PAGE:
232 Mass. 44

November 21, 1918 - January 9, 1919

Middlesex County


Waiver, Of breach of poor debtor recognizance. Poor Debtor.

If, after a poor debtor's recognizance has been broken by the poor debtor not appearing personally to apply to take the oath, but appearing instead by attorney, the creditor appears at the time fixed for the examination and the debtor is sworn and is examined by the creditor and the case thereafter is several times continued during a period of four months, the creditor has waived the breach of the recognizance although he did not know until after the date of the last continuance that the debtor's application to take the oath was by attorney and not personally, and immediately upon learning that fact he ceased to take further part in the poor debtor proceedings.

CONTRACT upon a poor debtor recognizance. Writ in the Police Court of Somerville dated April 7, 1917.

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On appeal to the Superior Court the case was heard by Morton, J., without a jury. He made the following finding of facts:

"The debtor appeared by counsel within the thirty days prescribed by law. He was sworn and examined by the plaintiff's counsel and the examination was continued from time to time until May. It had been a common practice, known to the plaintiff's attorney, for a debtor to appear by counsel and not personally. Neither of the defendant's counsel nor the debtor nor his counsel had any reason to believe that the practice was illegal, except so far as they were presumptively charged with knowledge of the law, until the decision in [Howard v. Roach] 226 Mass. 80 was published. The plaintiff's counsel thereupon at once examined the papers and found that the debtor had not appeared personally. This was the first knowledge he had of the fact. He at once ceased taking part in further poor debtor proceedings.

"Upon these facts I find and rule that there was no waiver of the breach and that the plaintiff was not estopped from suing the surety for the breach. I find for the plaintiff in the sum of $795.38."

The defendant alleged exceptions.

R. L. c. 168, § 30, reads as follows: "Section 30. When taken before the magistrate, the defendant or debtor may recognize with surety or sureties in a sum not less than the amount of the execution, or of the ad damnum in the writ if he is arrested on mesne process, that within thirty days from the day of his arrest he will deliver himself up for examination before a police, district, or municipal court, or a trial justice, giving notice of the time and place thereof as herein provided, and appear at the time fixed for his examination and from time to time until the same is concluded, and not depart without leave of the magistrate, making no default at any time fixed for his examination, and abide the final order of the magistrate thereon; but if he is arrested on mesne process and the writ is returnable within thirty days, the number of days within which he shall deliver himself up shall be limited by the magistrate so as to extend beyond the return day of the writ."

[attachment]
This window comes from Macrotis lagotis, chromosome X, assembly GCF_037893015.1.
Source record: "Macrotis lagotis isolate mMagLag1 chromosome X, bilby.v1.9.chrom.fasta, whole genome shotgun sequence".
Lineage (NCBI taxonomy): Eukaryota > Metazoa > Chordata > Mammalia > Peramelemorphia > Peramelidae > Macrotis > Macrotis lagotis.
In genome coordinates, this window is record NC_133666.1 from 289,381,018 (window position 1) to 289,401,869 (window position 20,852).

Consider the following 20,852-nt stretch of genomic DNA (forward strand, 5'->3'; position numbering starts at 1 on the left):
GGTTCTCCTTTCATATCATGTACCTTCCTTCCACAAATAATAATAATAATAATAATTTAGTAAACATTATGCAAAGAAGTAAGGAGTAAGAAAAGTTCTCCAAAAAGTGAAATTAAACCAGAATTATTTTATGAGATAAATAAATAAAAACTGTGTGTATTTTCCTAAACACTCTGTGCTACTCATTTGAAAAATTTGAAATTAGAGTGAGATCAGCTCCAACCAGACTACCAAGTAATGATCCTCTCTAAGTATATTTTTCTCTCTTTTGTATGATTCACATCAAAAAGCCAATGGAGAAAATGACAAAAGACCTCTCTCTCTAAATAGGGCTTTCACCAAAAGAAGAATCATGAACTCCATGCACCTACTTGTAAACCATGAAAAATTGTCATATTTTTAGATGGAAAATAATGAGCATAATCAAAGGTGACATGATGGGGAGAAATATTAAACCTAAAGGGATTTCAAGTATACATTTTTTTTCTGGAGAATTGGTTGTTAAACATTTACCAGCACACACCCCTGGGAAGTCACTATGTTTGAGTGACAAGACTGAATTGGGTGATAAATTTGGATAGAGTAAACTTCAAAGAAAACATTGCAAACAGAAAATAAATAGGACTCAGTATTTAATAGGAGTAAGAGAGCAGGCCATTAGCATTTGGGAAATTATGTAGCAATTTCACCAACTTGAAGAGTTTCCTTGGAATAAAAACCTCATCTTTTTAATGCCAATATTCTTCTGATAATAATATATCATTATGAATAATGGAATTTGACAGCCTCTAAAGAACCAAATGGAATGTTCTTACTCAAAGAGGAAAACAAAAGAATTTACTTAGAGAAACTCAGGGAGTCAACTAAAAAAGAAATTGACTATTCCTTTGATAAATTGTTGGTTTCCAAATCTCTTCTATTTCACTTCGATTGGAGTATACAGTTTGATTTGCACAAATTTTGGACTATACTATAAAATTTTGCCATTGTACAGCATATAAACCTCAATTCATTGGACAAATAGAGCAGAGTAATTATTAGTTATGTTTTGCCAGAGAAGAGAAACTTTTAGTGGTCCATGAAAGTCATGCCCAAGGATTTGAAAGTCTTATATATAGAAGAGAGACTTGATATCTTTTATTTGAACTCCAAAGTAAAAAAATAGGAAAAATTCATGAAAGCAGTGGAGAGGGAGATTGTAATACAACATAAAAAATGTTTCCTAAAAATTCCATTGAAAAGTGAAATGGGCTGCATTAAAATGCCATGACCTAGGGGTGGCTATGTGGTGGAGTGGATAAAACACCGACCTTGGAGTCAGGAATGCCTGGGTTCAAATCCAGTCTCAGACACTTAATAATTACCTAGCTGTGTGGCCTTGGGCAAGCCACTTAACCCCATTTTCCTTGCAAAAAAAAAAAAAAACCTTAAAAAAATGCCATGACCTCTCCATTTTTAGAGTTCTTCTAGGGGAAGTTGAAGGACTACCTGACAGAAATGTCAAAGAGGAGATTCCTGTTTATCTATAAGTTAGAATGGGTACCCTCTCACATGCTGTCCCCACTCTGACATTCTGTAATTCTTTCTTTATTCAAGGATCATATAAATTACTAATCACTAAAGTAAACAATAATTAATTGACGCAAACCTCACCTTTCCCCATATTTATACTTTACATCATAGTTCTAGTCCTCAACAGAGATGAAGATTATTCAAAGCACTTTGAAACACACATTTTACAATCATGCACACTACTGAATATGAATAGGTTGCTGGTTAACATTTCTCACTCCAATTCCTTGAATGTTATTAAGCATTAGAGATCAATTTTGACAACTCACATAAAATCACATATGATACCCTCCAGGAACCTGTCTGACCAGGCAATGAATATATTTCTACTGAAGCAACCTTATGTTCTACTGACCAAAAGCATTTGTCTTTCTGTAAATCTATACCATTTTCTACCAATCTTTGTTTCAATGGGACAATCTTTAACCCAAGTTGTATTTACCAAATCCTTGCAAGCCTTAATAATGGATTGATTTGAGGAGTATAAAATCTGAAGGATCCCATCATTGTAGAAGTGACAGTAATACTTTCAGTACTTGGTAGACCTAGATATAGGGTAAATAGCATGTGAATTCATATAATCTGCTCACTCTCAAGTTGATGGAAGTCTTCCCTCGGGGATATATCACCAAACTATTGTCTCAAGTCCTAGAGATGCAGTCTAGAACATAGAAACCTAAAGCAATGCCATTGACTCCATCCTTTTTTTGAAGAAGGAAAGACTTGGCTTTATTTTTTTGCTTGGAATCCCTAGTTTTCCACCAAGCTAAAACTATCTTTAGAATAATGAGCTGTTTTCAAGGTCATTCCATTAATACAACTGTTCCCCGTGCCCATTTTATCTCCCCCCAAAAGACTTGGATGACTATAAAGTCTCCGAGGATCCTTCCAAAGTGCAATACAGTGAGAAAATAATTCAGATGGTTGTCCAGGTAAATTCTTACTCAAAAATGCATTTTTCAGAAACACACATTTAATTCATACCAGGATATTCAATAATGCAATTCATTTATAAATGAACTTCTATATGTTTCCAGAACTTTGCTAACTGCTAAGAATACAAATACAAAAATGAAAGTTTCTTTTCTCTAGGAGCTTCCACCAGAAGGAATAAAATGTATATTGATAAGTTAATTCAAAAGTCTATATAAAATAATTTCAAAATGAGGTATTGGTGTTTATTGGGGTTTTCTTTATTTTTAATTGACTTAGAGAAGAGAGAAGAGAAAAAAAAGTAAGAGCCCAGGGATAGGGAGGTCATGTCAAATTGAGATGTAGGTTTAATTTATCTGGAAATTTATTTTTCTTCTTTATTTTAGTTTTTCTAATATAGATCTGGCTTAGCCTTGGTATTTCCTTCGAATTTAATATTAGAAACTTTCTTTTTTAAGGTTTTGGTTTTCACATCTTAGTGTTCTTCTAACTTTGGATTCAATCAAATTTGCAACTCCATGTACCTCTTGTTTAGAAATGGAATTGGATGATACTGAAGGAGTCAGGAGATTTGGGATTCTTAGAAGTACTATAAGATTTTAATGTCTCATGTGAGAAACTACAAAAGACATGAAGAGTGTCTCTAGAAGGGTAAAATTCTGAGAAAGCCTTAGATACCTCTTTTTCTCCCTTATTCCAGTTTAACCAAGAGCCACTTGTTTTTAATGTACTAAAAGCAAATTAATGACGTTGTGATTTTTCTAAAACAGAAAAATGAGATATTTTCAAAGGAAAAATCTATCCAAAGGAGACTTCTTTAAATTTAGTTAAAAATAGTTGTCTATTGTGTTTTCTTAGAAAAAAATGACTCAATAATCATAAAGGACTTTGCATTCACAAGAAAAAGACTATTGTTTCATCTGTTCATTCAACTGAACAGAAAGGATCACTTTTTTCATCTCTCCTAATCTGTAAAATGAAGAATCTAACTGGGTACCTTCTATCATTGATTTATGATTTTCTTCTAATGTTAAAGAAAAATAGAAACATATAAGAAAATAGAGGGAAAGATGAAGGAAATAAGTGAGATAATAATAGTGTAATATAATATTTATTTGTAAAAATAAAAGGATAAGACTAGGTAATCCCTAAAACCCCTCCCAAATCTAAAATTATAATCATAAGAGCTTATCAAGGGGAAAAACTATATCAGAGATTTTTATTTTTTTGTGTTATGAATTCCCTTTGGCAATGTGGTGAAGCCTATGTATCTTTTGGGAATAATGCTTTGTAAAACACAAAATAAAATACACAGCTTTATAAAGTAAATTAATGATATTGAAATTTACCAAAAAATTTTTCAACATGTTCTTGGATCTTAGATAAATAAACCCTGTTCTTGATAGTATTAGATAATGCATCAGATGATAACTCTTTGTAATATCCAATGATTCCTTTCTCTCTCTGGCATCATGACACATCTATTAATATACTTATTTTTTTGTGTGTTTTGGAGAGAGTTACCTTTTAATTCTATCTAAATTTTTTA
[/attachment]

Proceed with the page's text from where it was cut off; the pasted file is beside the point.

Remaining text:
P. H. Kelley, for the defendant.

G. P. Beckford, for the plaintiff.

CARROLL, J. This is an action against the surety on a poor

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debtor's recognizance. The debtor, McGann, who was arrested on execution December 5, 1916, entered into a recognizance under R. L. c. 168, § 30. Within thirty days from his arrest he did not "deliver himself up for examination," but within that time, on January 3, 1917, an application to take the oath for the relief of poor debtors was made by his attorney in the Municipal Court of the City of Boston. On January 10, 1917, the time fixed for the examination, the debtor was present in court, was sworn and was examined by the plaintiff, and thereafter the hearing was continued from time to time, either by agreement or by order of the court, until May, 1917.

The breach relied on is that the debtor did not personally deliver himself up for examination within thirty days after his arrest, the application being made by his counsel.

In Howard v. Roach, 226 Mass. 80, it was decided that when the application is made, the debtor must appear in person and not merely by attorney, within thirty days after his arrest, in order to comply with the condition of the recognizance and the terms of the statute. In Howard v. Roach, there was no examination of the debtor by the creditor and nothing was done to preclude him from relying on the exact terms of the recognizance.

The question we have to decide is whether the plaintiff, by taking part in the examination of the debtor, was prevented from relying on the debtor's default in failing to deliver himself within thirty days following his arrest.

In McInerny v. Samuels, 125 Mass. 425, the debtor applied to the magistrate on July 9, 1877, to fix a time for his examination. The time was fixed for July 13, but the notice served on the creditor stated the time of the examination to be July 18. Although this notice was not defective in form or service, and the Gen. Sts. c. 124, § 14, provided that no new notice to take the oath should be given until the expiration of seven days after the service of the former notice, unless defective in form or service, on July 11 the magistrate issued another notice returnable July 13. On that day the creditor appeared and examined the debtor and after the hearing had been adjourned to July 23, the creditor not appearing, the debtor was discharged. The creditor claimed that all the proceedings under the notice of July 11 were coram non judice and therefore absolutely void. It was decided that the magistrate had